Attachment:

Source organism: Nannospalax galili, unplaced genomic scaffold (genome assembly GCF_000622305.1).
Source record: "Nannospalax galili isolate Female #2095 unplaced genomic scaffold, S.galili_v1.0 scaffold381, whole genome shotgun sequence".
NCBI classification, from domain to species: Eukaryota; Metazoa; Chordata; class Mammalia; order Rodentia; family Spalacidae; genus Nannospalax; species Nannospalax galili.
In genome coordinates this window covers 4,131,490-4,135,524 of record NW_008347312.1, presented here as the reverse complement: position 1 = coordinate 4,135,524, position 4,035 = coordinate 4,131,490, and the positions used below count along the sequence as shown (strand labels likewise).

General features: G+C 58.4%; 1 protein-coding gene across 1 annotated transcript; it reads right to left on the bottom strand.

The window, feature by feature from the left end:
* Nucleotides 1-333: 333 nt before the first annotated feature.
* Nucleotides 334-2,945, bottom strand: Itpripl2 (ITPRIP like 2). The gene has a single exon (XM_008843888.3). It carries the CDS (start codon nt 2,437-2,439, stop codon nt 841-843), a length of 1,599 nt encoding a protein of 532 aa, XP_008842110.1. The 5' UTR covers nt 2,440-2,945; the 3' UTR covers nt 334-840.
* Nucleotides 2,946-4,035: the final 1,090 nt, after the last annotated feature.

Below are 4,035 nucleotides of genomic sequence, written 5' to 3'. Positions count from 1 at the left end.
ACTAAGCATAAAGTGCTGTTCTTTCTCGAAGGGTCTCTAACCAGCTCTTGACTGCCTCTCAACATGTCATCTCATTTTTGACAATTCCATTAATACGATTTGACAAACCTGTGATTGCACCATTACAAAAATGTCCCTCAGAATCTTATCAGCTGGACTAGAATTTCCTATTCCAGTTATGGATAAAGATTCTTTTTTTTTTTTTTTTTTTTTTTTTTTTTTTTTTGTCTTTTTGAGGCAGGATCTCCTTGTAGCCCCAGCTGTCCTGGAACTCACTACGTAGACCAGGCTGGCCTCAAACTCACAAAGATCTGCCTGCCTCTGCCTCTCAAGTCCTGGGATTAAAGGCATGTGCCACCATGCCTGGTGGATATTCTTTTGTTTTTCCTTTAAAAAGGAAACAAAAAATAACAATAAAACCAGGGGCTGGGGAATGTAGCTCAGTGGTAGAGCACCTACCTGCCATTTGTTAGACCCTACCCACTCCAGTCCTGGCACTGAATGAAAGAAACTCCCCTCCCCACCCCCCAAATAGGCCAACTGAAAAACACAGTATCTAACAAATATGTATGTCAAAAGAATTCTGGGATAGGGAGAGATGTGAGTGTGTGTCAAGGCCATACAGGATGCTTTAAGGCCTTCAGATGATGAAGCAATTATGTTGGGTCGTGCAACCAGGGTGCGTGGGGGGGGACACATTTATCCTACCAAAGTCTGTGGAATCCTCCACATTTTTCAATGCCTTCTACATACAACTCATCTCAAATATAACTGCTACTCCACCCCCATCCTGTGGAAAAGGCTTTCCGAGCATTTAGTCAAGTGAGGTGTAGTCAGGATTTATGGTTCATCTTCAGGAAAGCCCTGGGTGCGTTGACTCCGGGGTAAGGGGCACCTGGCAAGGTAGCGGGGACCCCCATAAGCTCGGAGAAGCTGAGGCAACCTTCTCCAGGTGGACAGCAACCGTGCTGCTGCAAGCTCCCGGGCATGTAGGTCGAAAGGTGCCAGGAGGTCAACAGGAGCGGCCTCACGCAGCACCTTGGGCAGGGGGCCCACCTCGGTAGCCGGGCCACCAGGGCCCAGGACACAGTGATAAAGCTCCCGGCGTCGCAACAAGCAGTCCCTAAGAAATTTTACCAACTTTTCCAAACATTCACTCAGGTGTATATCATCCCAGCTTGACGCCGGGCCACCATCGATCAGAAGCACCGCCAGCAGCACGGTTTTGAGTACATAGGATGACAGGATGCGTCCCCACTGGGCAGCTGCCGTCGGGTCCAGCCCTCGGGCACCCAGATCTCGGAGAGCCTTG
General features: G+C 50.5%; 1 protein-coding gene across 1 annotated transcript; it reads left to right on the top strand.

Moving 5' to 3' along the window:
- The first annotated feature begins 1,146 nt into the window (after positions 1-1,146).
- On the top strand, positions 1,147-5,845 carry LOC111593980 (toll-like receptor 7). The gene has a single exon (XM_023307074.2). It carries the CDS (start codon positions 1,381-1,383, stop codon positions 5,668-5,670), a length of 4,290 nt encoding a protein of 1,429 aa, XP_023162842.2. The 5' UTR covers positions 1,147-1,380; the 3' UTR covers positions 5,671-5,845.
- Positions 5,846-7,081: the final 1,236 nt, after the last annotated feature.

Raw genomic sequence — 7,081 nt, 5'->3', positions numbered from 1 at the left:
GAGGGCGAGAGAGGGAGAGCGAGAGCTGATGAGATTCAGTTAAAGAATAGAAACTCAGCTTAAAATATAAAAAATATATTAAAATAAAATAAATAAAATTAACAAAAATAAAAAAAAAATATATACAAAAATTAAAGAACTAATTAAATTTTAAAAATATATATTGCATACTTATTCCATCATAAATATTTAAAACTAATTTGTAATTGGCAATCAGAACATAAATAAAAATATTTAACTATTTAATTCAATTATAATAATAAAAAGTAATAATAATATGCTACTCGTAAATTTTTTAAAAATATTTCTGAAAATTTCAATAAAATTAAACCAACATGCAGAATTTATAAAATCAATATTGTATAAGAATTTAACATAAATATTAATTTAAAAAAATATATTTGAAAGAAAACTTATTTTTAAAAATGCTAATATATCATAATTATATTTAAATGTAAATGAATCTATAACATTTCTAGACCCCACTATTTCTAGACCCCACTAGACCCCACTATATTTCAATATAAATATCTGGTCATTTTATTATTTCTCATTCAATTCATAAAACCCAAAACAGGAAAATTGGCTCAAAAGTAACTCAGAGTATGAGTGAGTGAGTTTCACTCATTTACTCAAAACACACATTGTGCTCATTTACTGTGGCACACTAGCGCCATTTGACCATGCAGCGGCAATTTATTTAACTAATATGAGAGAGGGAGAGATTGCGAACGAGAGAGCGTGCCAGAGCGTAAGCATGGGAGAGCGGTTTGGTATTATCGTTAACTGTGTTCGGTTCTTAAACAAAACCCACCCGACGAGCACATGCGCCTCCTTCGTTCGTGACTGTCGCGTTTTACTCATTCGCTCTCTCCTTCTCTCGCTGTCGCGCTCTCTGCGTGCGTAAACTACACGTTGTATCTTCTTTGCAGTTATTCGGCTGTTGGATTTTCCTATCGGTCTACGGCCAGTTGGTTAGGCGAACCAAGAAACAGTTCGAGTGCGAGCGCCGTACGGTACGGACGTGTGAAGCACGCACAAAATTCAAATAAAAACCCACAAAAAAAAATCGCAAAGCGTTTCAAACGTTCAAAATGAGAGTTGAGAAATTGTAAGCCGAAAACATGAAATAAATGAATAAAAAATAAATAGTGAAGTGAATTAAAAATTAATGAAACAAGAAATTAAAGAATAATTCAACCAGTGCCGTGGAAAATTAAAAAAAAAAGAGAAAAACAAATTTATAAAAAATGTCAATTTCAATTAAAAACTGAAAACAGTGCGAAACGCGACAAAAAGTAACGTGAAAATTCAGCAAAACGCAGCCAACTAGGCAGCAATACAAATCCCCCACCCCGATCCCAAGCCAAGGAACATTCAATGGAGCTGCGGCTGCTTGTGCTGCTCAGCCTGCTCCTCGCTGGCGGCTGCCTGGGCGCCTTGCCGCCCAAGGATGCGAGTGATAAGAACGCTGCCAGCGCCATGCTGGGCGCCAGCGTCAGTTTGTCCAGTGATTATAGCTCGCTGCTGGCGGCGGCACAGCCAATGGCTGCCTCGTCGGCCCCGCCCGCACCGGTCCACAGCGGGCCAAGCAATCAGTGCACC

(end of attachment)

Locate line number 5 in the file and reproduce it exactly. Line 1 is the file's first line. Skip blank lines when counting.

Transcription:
General features: G+C 58.4%; 1 protein-coding gene across 1 annotated transcript; it reads right to left on the bottom strand.